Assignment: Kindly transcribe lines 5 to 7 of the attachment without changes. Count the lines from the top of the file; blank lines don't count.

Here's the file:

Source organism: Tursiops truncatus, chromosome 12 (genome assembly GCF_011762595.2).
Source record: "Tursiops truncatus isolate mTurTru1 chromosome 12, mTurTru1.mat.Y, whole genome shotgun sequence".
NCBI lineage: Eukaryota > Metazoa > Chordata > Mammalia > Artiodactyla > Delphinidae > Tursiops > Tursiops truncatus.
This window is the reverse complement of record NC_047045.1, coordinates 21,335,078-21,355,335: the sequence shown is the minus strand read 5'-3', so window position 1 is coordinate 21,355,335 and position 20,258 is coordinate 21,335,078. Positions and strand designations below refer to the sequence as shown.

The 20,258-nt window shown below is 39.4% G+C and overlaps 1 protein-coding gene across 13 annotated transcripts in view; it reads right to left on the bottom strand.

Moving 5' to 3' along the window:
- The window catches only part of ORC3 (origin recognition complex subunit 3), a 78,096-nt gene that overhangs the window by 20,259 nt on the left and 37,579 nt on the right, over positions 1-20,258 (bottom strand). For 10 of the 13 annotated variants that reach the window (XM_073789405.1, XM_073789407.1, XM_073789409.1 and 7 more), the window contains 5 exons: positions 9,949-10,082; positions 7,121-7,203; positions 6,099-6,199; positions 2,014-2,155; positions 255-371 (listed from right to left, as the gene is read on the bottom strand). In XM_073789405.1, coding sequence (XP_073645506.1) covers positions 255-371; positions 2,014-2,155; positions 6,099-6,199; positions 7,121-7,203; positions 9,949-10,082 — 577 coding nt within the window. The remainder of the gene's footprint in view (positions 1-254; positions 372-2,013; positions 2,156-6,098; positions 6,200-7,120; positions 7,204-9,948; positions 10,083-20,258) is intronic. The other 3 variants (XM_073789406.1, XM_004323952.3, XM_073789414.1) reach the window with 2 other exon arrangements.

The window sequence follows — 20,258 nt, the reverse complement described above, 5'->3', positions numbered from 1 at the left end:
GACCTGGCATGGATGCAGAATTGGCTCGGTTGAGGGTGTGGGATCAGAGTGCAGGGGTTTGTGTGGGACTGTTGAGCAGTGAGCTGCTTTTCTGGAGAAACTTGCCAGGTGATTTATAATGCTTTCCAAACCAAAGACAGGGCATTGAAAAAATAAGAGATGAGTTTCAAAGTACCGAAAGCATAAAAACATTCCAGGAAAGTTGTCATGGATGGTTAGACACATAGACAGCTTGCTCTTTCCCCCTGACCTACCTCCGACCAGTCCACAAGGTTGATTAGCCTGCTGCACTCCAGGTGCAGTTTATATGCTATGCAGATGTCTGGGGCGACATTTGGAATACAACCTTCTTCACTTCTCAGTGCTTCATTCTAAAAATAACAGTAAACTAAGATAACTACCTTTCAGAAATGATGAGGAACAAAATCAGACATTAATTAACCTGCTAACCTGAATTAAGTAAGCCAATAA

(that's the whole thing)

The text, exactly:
The 20,258-nt window shown below is 39.4% G+C and overlaps 1 protein-coding gene across 13 annotated transcripts in view; it reads right to left on the bottom strand.

Moving 5' to 3' along the window:
- The window catches only part of ORC3 (origin recognition complex subunit 3), a 78,096-nt gene that overhangs the window by 20,259 nt on the left and 37,579 nt on the right, over positions 1-20,258 (bottom strand). For 10 of the 13 annotated variants that reach the window (XM_073789405.1, XM_073789407.1, XM_073789409.1 and 7 more), the window contains 5 exons: positions 9,949-10,082; positions 7,121-7,203; positions 6,099-6,199; positions 2,014-2,155; positions 255-371 (listed from right to left, as the gene is read on the bottom strand). In XM_073789405.1, coding sequence (XP_073645506.1) covers positions 255-371; positions 2,014-2,155; positions 6,099-6,199; positions 7,121-7,203; positions 9,949-10,082 — 577 coding nt within the window. The remainder of the gene's footprint in view (positions 1-254; positions 372-2,013; positions 2,156-6,098; positions 6,200-7,120; positions 7,204-9,948; positions 10,083-20,258) is intronic. The other 3 variants (XM_073789406.1, XM_004323952.3, XM_073789414.1) reach the window with 2 other exon arrangements.